Power plants: average capacity?

This data-file aggregates granular data into the average size of different types of power plants: wind, solar, nuclear, gas, hydro, coal, biomass, landfill gas and geothermal, by looking across 23,000 facilities in the US (chart above).

The US power grid has 1.3TW of capacity, spread across 25,000 facilities with an average size of 50MW, which have been installed over the past century. This data-file aggregates data into the average capacity of different types of power plants, looking facility by facility. Underlying data are sourced from the US EIA.

Enormous skew in the title chart above is somewhat masked by its logarithmic axis. For perspective, the mean average power plant is 10x larger than the median, and 50% of all the capacity comes from a core of 1,100 facilities (5% by number) with 500MW average capacity.

We have also run statistical analysis on these plants’ capacities and output voltages, to show their distribution, ranges and the largest 100 facilities in each category (below).

Switching coal to solar is a clear priority in the energy transition. But the average coal plant is 380MW with 50% utilization, while the average solar plant is 11MW with 20% load factor. So “replacing” 1 typical coal plant with 1 grid connection requires c100 solar plants with c100 grid connections. This may impact the demand for power grids and transformers.

Gas and wind capacity metrics actually look remarkably similar, with mean sizes of 92MW and 84MW respectively, and interquartile ranges of 8-160MW and 5-144MW. However, a c100MW gas turbine lives in a warehouse near its customers, while a 100MW wind farm covers 10,000 acres, situated a few hundred km away. Again, this looks bullish for cables.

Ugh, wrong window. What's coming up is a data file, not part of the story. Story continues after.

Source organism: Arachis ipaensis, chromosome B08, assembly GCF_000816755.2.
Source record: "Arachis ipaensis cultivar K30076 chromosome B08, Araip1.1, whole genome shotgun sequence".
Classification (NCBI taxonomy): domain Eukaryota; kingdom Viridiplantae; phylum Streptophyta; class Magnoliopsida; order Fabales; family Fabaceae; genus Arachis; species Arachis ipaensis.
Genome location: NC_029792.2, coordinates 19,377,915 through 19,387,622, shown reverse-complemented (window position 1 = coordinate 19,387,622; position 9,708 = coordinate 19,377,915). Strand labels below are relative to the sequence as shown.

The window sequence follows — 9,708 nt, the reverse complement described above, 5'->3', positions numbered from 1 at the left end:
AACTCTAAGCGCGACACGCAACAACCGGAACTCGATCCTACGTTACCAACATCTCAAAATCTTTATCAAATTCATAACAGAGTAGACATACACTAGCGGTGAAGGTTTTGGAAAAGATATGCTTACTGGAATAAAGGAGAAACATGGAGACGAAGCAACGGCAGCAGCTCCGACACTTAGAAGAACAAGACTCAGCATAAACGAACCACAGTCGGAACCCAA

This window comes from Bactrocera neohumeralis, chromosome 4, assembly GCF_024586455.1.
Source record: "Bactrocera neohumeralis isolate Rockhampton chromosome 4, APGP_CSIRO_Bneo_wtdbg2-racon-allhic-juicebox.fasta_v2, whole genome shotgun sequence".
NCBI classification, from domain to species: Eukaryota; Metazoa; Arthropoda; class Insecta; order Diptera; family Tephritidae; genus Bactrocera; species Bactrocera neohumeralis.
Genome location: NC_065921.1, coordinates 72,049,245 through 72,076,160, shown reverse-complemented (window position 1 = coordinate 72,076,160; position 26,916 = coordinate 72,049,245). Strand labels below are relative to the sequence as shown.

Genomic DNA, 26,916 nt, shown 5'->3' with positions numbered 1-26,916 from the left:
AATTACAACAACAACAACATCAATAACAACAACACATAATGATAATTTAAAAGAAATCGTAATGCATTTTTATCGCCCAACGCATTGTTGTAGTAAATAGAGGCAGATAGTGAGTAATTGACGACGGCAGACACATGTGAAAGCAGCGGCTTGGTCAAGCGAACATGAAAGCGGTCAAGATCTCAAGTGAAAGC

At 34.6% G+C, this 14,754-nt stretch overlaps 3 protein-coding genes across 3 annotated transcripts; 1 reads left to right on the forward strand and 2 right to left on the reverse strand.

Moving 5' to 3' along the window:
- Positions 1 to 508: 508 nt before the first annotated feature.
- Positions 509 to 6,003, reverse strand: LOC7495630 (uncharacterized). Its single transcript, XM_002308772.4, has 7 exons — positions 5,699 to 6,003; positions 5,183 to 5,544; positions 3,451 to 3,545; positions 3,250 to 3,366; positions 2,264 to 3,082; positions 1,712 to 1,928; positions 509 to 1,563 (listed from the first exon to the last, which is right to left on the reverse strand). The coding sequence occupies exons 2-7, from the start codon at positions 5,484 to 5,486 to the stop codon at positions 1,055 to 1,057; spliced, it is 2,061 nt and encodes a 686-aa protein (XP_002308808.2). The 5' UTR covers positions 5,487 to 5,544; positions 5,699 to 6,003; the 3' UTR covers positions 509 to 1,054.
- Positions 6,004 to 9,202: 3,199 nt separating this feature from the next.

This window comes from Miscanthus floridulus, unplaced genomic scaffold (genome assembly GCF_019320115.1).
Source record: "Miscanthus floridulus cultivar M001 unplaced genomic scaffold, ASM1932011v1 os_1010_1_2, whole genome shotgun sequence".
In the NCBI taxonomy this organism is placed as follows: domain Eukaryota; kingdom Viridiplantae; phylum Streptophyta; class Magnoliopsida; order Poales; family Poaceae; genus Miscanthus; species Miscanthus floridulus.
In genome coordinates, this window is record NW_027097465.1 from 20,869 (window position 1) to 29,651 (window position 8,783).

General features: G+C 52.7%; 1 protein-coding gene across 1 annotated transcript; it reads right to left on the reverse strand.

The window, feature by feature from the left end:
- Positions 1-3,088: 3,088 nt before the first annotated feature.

Nuclear absolutely dominates the rankings of power plant sizes. 72 of the 100 largest generators in the country are nuclear reactors. And indeed, the smallest nuclear plant in America is actually bigger than the largest wind farm, as of 2022. Nuclear plants also interconnect to the grid at the highest voltage, for ultra-long distance transmission.

Smaller generation sources. We have recently written about opportunities in landfill gas, fuel cells, geothermal, and biomass power. But per the charts above, these facilities still tend to be small, at 1MW, 2MW, 23MW and 20MW. Indeed, the combined capacity of 2,000 landfill gas power plants in the US today is about the same as the country’s largest coal plant. So again, growth in these categories would lead grids to become more fragmented.

Our main conclusion is that the energy transition is going to increase the number of interconnections to the grid by 10-100x. The size and scale of nuclear facilities also stands out. The full data-file contains the locations, nameplate capacities, technologies and fuel types of 25,000 active power generation facilities and 4,000 retired facilities.

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